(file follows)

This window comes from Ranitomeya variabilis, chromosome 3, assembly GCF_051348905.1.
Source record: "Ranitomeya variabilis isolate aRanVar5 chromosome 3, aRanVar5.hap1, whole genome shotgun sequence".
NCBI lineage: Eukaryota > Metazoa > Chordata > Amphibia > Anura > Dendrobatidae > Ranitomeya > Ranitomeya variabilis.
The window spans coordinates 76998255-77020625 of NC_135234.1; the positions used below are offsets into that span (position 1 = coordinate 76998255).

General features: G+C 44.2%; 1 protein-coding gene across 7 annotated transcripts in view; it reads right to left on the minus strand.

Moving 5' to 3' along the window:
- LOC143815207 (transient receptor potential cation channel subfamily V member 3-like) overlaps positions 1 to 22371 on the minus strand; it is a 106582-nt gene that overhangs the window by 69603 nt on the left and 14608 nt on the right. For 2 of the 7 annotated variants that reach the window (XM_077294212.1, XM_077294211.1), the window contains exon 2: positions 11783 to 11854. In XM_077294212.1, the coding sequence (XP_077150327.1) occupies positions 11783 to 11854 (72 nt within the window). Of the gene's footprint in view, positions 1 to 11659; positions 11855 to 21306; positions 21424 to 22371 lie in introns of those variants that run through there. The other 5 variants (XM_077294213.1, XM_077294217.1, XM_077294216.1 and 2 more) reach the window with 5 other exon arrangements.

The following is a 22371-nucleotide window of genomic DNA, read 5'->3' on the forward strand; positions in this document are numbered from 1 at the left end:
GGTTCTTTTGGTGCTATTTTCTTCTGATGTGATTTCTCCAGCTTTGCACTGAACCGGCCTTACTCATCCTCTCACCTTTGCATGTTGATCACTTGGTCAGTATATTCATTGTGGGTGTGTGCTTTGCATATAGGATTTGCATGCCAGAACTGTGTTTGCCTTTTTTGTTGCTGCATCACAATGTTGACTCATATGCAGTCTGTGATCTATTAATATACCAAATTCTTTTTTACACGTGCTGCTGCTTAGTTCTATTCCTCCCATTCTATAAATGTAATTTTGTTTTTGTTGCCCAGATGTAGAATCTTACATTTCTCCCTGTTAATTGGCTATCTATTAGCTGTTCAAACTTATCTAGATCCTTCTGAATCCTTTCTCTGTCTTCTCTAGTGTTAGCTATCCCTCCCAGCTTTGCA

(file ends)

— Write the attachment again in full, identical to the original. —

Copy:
This window comes from Ranitomeya variabilis, chromosome 3, assembly GCF_051348905.1.
Source record: "Ranitomeya variabilis isolate aRanVar5 chromosome 3, aRanVar5.hap1, whole genome shotgun sequence".
NCBI lineage: Eukaryota > Metazoa > Chordata > Amphibia > Anura > Dendrobatidae > Ranitomeya > Ranitomeya variabilis.
The window spans coordinates 76998255-77020625 of NC_135234.1; the positions used below are offsets into that span (position 1 = coordinate 76998255).

General features: G+C 44.2%; 1 protein-coding gene across 7 annotated transcripts in view; it reads right to left on the minus strand.

Moving 5' to 3' along the window:
- LOC143815207 (transient receptor potential cation channel subfamily V member 3-like) overlaps positions 1 to 22371 on the minus strand; it is a 106582-nt gene that overhangs the window by 69603 nt on the left and 14608 nt on the right. For 2 of the 7 annotated variants that reach the window (XM_077294212.1, XM_077294211.1), the window contains exon 2: positions 11783 to 11854. In XM_077294212.1, the coding sequence (XP_077150327.1) occupies positions 11783 to 11854 (72 nt within the window). Of the gene's footprint in view, positions 1 to 11659; positions 11855 to 21306; positions 21424 to 22371 lie in introns of those variants that run through there. The other 5 variants (XM_077294213.1, XM_077294217.1, XM_077294216.1 and 2 more) reach the window with 5 other exon arrangements.

The following is a 22371-nucleotide window of genomic DNA, read 5'->3' on the forward strand; positions in this document are numbered from 1 at the left end:
GGTTCTTTTGGTGCTATTTTCTTCTGATGTGATTTCTCCAGCTTTGCACTGAACCGGCCTTACTCATCCTCTCACCTTTGCATGTTGATCACTTGGTCAGTATATTCATTGTGGGTGTGTGCTTTGCATATAGGATTTGCATGCCAGAACTGTGTTTGCCTTTTTTGTTGCTGCATCACAATGTTGACTCATATGCAGTCTGTGATCTATTAATATACCAAATTCTTTTTTACACGTGCTGCTGCTTAGTTCTATTCCTCCCATTCTATAAATGTAATTTTGTTTTTGTTGCCCAGATGTAGAATCTTACATTTCTCCCTGTTAATTGGCTATCTATTAGCTGTTCAAACTTATCTAGATCCTTCTGAATCCTTTCTCTGTCTTCTCTAGTGTTAGCTATCCCTCCCAGCTTTGCA